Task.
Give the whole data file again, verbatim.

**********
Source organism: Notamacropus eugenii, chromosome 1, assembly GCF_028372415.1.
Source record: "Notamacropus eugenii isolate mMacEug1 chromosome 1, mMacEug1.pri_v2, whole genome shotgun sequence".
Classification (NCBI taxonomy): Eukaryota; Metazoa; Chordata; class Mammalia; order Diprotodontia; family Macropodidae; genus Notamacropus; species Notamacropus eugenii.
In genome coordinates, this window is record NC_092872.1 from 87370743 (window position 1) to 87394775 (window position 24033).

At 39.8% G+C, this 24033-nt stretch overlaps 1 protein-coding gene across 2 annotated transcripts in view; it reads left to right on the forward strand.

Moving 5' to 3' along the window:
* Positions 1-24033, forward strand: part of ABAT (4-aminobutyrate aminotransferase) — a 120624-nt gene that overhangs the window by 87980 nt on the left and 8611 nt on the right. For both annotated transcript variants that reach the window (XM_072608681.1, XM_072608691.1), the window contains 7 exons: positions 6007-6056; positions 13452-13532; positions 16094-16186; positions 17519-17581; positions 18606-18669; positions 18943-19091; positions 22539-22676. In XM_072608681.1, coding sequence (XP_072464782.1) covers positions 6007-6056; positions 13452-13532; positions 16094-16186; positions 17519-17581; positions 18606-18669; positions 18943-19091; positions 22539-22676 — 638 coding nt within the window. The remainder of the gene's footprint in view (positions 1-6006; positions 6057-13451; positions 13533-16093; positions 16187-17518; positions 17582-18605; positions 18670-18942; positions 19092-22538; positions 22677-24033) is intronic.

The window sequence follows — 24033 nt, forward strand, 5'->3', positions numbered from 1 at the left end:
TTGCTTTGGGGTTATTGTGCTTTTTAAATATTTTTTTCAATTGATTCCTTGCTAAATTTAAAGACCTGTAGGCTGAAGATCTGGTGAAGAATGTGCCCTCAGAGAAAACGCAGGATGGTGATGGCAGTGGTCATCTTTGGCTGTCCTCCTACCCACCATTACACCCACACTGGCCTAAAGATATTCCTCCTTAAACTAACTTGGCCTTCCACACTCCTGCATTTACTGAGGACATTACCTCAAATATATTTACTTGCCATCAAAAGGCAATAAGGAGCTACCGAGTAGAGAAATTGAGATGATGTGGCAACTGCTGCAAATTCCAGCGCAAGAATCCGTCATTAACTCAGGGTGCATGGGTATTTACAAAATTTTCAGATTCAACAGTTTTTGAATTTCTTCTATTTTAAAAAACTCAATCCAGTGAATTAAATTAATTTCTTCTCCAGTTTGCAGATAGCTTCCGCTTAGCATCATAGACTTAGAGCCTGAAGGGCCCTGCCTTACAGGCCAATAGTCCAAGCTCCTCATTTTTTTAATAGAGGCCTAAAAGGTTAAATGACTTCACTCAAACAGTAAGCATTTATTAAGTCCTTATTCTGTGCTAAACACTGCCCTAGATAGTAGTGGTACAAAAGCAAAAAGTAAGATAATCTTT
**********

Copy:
Source organism: Notamacropus eugenii, chromosome 1, assembly GCF_028372415.1.
Source record: "Notamacropus eugenii isolate mMacEug1 chromosome 1, mMacEug1.pri_v2, whole genome shotgun sequence".
Classification (NCBI taxonomy): Eukaryota; Metazoa; Chordata; class Mammalia; order Diprotodontia; family Macropodidae; genus Notamacropus; species Notamacropus eugenii.
In genome coordinates, this window is record NC_092872.1 from 87370743 (window position 1) to 87394775 (window position 24033).

At 39.8% G+C, this 24033-nt stretch overlaps 1 protein-coding gene across 2 annotated transcripts in view; it reads left to right on the forward strand.

Moving 5' to 3' along the window:
* Positions 1-24033, forward strand: part of ABAT (4-aminobutyrate aminotransferase) — a 120624-nt gene that overhangs the window by 87980 nt on the left and 8611 nt on the right. For both annotated transcript variants that reach the window (XM_072608681.1, XM_072608691.1), the window contains 7 exons: positions 6007-6056; positions 13452-13532; positions 16094-16186; positions 17519-17581; positions 18606-18669; positions 18943-19091; positions 22539-22676. In XM_072608681.1, coding sequence (XP_072464782.1) covers positions 6007-6056; positions 13452-13532; positions 16094-16186; positions 17519-17581; positions 18606-18669; positions 18943-19091; positions 22539-22676 — 638 coding nt within the window. The remainder of the gene's footprint in view (positions 1-6006; positions 6057-13451; positions 13533-16093; positions 16187-17518; positions 17582-18605; positions 18670-18942; positions 19092-22538; positions 22677-24033) is intronic.

The window sequence follows — 24033 nt, forward strand, 5'->3', positions numbered from 1 at the left end:
TTGCTTTGGGGTTATTGTGCTTTTTAAATATTTTTTTCAATTGATTCCTTGCTAAATTTAAAGACCTGTAGGCTGAAGATCTGGTGAAGAATGTGCCCTCAGAGAAAACGCAGGATGGTGATGGCAGTGGTCATCTTTGGCTGTCCTCCTACCCACCATTACACCCACACTGGCCTAAAGATATTCCTCCTTAAACTAACTTGGCCTTCCACACTCCTGCATTTACTGAGGACATTACCTCAAATATATTTACTTGCCATCAAAAGGCAATAAGGAGCTACCGAGTAGAGAAATTGAGATGATGTGGCAACTGCTGCAAATTCCAGCGCAAGAATCCGTCATTAACTCAGGGTGCATGGGTATTTACAAAATTTTCAGATTCAACAGTTTTTGAATTTCTTCTATTTTAAAAAACTCAATCCAGTGAATTAAATTAATTTCTTCTCCAGTTTGCAGATAGCTTCCGCTTAGCATCATAGACTTAGAGCCTGAAGGGCCCTGCCTTACAGGCCAATAGTCCAAGCTCCTCATTTTTTTAATAGAGGCCTAAAAGGTTAAATGACTTCACTCAAACAGTAAGCATTTATTAAGTCCTTATTCTGTGCTAAACACTGCCCTAGATAGTAGTGGTACAAAAGCAAAAAGTAAGATAATCTTT